• Article
    High-resolution mapping of mines and ripples at the Martha's Vineyard Coastal Observatory
    (IEEE, 2007-01) Mayer, Larry A. ; Raymond, Richard ; Glang, Gerd ; Richardson, Michael D. ; Traykovski, Peter A. ; Trembanis, Arthur C.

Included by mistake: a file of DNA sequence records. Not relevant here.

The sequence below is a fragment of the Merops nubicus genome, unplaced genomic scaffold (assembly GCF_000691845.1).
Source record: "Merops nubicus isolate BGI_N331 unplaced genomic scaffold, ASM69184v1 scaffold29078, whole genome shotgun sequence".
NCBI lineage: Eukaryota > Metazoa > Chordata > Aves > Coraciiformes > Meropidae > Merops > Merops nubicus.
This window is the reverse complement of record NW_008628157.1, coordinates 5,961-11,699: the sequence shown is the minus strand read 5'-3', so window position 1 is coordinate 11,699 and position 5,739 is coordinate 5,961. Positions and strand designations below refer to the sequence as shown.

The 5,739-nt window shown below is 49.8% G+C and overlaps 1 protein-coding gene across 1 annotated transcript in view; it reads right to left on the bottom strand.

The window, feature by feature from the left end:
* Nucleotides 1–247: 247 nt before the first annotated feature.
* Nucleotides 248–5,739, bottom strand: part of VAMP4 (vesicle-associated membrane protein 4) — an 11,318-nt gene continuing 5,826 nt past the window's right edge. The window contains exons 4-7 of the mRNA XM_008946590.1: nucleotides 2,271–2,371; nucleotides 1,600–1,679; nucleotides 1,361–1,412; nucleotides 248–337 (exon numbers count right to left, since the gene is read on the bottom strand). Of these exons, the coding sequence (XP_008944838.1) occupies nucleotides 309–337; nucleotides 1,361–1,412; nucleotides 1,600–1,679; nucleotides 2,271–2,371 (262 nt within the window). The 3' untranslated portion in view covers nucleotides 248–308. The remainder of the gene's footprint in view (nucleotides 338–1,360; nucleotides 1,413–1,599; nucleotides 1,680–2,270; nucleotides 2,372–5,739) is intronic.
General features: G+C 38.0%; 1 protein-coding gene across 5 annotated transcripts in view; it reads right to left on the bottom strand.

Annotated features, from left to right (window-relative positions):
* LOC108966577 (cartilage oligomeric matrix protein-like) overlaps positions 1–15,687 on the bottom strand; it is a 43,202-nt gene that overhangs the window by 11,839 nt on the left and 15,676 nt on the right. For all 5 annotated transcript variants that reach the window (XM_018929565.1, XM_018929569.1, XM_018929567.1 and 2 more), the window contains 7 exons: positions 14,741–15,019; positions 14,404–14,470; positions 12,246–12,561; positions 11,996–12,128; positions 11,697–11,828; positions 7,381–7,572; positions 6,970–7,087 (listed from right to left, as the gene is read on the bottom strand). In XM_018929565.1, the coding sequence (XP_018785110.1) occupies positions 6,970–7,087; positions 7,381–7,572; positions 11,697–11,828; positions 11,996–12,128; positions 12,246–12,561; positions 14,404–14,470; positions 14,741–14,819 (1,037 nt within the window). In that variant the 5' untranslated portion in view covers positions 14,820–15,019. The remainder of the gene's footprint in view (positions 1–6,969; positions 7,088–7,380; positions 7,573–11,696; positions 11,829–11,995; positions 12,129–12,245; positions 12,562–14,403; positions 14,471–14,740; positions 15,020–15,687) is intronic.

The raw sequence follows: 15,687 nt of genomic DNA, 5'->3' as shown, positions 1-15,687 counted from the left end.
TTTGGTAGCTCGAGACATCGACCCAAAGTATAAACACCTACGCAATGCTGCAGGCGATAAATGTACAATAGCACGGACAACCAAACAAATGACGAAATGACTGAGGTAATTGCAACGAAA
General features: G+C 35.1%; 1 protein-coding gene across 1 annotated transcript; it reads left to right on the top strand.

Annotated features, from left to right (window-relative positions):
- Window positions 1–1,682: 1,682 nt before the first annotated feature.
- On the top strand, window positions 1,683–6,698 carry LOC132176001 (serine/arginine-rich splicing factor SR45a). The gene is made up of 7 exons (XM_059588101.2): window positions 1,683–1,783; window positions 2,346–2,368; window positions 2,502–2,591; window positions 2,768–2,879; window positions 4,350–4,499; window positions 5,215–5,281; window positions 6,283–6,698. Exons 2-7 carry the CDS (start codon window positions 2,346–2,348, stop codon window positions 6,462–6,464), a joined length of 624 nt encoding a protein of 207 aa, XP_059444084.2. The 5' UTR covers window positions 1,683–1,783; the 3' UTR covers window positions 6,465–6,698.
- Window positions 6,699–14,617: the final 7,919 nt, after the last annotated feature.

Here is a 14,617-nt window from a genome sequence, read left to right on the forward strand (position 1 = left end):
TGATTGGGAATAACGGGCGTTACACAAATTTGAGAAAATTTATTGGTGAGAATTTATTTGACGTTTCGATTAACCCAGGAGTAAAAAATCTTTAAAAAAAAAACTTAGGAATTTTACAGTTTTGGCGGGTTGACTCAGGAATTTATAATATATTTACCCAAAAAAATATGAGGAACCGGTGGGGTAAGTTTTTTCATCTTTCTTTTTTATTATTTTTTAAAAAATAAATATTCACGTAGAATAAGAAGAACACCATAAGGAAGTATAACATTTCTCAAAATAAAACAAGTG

High-resolution multibeam sonar and state-of-the- art data processing and visualization techniques have been used to quantify the evolution of seafloor morphology and the degree of burial of instrumented mines and mine-shapes as part of the U.S. Office of Naval Research (ONR, Arlington, VA) mine burial experiment at the Martha's Vineyard Coastal Observatory (MVCO, Edgartown, MA). Four surveys were conducted over two years at the experiment site with a 455-kHz, Reson 8125 dynamically focused multibeam sonar. The region is characterized by shore-perpendicular alternating zones of coarse-grained sand with 5?25-cm-high, wave orbital-scale ripples, and zones of finer grained sands with smaller (2?5-cm-high) anorbital ripples and, on occasion, medium scale 10?20-cm-high, chaotic or hummocky bedforms. The boundaries between the zones appear to respond over periods of days to months to the predominant wave direction and energy. Smoothing and small shifts of the boundaries to the northeast take place during fair-weather wave conditions while erosion (scalloping of the boundary) and shifts to the north-northwest occur during storm conditions. The multibeam sonar was also able to resolve changes in the orientation and height of fields of ripples that were directly related to the differences in the prevailing wave direction and energy. The alignment of the small scale bedforms with the prevailing wave conditions appears to occur rapidly (on the order of hours or days) when the wave conditions exceed the threshold of sediment motion (most of the time for the fine sands) and particularly during moderate storm conditions. During storm events, erosional ?windows? to the coarse layer below appear in the fine-grained sands. These ?window? features are oriented parallel to the prevailing wave direction and reveal orbital-scale ripples that are oriented perpendicular to the prevailing wave direction. The resolution of the multibeam sonar combined with 3-D visualization techniques provided realistic looking images of both both instrumented and noninstrumented mines and mine-like objects (including bomb, Manta, and Rockan shapes) that were dimensionally correct and enabled unambiguous identification of the mine type. In two of the surveys (October and December 2004), the mines in the fine-grained sands scoured into local pits but were still perfectly visible and identifiable with the multibeam sonar. In the April 2004 survey, the mines were not visible and apparently were completely buried. In the coarse-grained sand zone, the mines were extremely difficult to detect after initial scour burial as the mines bury until they present the same hydrodynamic roughness as the orbital-scale bedforms and thus blend into the ambient ripple field. Given the relatively large, 3-D, spatial coverage of the multibeam sonar along with its ability to measure the depth of the seafloor and the depth and dimensions of the mine, it is possible to measure directly, the burial by depth and burial by surface area of the mines. The 3-D nature of the multibeam sonar data also allows the direct determination of the volume of material removed from a scour pit.